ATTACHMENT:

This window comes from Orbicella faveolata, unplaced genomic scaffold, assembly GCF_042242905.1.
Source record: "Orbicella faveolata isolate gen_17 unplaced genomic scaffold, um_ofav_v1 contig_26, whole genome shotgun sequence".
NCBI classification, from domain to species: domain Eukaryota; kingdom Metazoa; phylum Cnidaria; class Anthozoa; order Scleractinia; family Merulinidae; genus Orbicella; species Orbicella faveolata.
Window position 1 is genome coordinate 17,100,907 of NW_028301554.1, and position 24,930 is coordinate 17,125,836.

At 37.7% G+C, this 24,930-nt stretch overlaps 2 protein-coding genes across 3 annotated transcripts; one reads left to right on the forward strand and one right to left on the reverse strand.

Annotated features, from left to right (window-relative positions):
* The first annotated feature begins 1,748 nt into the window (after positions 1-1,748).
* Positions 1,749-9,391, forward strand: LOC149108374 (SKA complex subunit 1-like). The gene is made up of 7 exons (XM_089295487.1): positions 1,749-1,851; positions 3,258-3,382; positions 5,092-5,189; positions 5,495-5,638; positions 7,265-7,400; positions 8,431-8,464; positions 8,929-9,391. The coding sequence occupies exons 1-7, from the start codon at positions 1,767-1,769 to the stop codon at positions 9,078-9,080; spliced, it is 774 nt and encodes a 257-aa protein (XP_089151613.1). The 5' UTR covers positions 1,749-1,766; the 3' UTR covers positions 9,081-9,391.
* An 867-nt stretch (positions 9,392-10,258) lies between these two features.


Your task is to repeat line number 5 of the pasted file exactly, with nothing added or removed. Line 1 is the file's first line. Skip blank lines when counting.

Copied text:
At 37.7% G+C, this 24,930-nt stretch overlaps 2 protein-coding genes across 3 annotated transcripts; one reads left to right on the forward strand and one right to left on the reverse strand.